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The clip below is not much to look at (ok, there’s really nothing to look at), but the sound is lovely, and the story that follows is encouraging.

Aurelius Clemens Prudentius was born in Spain in 348 A.D. He was loyal to the Roman Empire and considered it an “instrument in the hands of Providence for the advancement of Christianity.”

Thirty-five years prior to his birth, Christianity had been granted full toleration under the Edict of Milan. With Constantine’s conversion, Christianity became the favored religion of the Empire, a change that is oft maligned by younger evangelicals suspicious of “Christendom,” but must have been a welcome relief and answer to prayer for the beleagured saints in the fourth century.

Prudentius was trained to be a lawyer and rose to high office, serving as a powerful judge. He rose through the ranks of the state and finished his civil career as a court official for the Christian Emperor Theodosius.

At the age of fifty-seven, at the height of his power and prestige, Prudentius grew weary of civic life and considered his life thus far to have been a waste. He was having a midlife crisis (or, given the age span at the time, more like an almost-at-the-end-of-my-life crisis). So the successful lawyer, judge, and civil servant retired to write hymns and poetry. For the last decade of his life, before his death around 413, Prudentius wrote some of the most beautiful hymns of his day.

His poetry was treasured throughout the Middle Ages. His collection of twelve long poems (Cathemerinon), one for each hour of the day, became the foundation for several of the office hymns of the church. But without a doubt, Prudentius’ best known hymn today is Corde Natus Ex Parentis–Of the Father’s Love Begotten.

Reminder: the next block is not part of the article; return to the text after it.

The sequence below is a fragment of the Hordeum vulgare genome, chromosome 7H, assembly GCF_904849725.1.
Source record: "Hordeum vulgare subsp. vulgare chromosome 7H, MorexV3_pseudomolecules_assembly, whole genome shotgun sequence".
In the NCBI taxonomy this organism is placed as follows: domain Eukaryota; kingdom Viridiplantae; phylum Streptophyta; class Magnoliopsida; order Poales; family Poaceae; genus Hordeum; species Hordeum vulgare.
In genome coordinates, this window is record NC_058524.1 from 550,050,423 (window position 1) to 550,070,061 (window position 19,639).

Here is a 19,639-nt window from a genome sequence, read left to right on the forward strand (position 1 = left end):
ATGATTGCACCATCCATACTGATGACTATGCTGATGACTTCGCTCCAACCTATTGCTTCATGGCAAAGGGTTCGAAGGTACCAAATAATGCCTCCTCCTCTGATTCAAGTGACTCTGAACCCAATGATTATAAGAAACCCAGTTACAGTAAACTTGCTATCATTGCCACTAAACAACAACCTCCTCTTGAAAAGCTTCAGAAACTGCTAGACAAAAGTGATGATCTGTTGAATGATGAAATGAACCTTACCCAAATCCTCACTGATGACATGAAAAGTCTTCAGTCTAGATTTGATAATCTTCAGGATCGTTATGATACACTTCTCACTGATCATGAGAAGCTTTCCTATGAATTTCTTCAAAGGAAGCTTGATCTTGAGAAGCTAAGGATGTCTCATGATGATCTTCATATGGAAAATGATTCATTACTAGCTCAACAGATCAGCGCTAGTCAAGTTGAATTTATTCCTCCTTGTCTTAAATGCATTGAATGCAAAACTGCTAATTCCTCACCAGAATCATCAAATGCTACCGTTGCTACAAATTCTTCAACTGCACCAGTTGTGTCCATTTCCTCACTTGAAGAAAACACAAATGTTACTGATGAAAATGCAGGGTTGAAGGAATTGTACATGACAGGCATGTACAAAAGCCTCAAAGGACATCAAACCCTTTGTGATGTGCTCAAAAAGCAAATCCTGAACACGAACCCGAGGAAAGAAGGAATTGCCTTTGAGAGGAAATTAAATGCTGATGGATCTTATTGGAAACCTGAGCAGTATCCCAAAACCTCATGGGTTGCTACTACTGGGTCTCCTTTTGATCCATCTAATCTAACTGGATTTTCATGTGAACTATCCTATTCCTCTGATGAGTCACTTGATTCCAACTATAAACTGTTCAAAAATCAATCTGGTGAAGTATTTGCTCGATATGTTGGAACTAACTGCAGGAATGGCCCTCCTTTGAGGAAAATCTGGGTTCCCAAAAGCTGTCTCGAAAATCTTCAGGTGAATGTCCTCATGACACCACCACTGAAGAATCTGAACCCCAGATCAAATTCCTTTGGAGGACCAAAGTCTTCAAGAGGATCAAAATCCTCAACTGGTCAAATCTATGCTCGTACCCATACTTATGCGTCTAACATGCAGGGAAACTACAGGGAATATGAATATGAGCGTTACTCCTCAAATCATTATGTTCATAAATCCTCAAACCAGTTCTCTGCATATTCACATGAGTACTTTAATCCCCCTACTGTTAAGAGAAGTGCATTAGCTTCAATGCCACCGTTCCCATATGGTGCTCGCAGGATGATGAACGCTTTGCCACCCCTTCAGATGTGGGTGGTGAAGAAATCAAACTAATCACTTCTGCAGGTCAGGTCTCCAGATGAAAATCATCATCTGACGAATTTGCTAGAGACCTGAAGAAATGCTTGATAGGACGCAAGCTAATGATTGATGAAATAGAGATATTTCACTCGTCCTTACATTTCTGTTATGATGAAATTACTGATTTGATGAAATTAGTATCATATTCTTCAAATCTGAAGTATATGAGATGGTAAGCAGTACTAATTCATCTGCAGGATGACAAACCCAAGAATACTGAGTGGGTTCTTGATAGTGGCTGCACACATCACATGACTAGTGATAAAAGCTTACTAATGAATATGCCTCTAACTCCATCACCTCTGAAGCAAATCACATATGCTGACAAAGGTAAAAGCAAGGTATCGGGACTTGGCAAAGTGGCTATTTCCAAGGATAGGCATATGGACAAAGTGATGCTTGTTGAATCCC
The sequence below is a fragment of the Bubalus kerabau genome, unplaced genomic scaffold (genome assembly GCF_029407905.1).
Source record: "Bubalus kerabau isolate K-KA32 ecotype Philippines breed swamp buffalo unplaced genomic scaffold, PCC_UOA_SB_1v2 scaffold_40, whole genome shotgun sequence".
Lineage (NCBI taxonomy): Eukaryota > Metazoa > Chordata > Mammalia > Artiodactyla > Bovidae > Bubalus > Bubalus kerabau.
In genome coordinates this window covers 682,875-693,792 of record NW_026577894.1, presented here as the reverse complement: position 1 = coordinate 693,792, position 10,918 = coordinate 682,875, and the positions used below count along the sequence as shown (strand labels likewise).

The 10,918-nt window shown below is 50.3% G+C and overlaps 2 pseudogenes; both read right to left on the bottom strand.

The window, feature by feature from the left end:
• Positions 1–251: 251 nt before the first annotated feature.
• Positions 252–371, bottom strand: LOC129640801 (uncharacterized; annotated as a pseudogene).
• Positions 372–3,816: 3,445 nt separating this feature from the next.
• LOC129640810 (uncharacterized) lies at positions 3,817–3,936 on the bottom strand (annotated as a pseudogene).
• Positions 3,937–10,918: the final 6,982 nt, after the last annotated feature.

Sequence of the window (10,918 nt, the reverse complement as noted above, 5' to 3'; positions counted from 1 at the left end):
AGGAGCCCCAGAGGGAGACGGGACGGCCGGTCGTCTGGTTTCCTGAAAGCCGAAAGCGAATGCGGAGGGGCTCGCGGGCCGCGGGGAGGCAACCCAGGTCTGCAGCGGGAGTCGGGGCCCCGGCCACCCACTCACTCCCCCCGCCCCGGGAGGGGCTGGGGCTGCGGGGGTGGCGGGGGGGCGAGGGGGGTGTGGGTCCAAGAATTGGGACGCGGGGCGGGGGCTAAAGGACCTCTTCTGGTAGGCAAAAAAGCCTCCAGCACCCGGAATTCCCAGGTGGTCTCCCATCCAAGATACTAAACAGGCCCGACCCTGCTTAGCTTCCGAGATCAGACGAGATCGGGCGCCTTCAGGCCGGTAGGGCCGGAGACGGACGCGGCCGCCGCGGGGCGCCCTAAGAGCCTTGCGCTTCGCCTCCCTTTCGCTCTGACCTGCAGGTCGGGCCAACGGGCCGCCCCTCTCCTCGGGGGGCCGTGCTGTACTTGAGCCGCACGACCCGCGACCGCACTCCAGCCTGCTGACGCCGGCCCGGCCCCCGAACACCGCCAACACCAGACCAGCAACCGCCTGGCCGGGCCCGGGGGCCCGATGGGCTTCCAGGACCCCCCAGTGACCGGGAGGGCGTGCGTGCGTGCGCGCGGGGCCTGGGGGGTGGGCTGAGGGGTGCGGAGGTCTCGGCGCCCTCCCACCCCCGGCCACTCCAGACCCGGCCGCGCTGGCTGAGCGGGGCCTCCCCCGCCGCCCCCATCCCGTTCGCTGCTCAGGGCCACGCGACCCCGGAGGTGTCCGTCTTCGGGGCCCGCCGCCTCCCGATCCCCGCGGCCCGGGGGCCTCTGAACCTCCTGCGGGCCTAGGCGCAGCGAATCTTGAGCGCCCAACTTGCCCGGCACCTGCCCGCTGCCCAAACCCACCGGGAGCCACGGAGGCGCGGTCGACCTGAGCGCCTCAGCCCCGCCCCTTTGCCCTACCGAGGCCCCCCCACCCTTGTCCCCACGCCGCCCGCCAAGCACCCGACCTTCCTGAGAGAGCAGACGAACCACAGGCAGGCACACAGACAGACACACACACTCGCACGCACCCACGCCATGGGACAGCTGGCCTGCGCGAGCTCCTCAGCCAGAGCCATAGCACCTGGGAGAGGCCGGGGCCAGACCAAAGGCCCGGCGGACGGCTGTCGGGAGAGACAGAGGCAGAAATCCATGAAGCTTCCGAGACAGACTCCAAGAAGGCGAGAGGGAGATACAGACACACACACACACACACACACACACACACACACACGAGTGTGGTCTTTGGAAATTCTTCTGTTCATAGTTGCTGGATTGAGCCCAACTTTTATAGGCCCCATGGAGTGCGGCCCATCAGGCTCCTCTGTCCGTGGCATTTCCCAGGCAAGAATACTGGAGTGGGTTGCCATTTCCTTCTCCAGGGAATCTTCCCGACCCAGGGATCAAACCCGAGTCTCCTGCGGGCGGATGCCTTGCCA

It was translated into English by John Mason Neale and Henry Baker in the 1850s. It was included in the book Hymns Ancient and Modern and given the plainsong chant-like melody Divinum Mysterium (Divine Mystery), which may date back as far as the twelfth century.

The hymn/poem originally contained nine verses. The song tells the story of redemption. Verse one speaks of the Son’s eternal nature. Verse two is about creation. Verse three chronicles the fall. Verse four moves into redemption with the virgin birth. Verse five links the Christ child to ancient prophecies. Verse six is a chorus of praise to the Messiah. Verse seven warns of final judgment for the wicked. Verse eight tells of men, women, and children singing their songs of praise. And verse nine concludes the hymn with a song of victory to Father, Son, and Holy Spirit. Most Christians will recognize many of the verses, but sadly not all.

Of the Father’s love begotten,
Ere the worlds began to be,
He is Alpha and Omega,
He the source, the ending He,
Of the things that are, that have been,
And that future years shall see,
Evermore and evermore!

At His Word the worlds were framèd;
He commanded; it was done:
Heaven and earth and depths of ocean
In their threefold order one;
All that grows beneath the shining
Of the moon and burning sun,
Evermore and evermore!

He is found in human fashion,
Death and sorrow here to know,
That the race of Adam’s children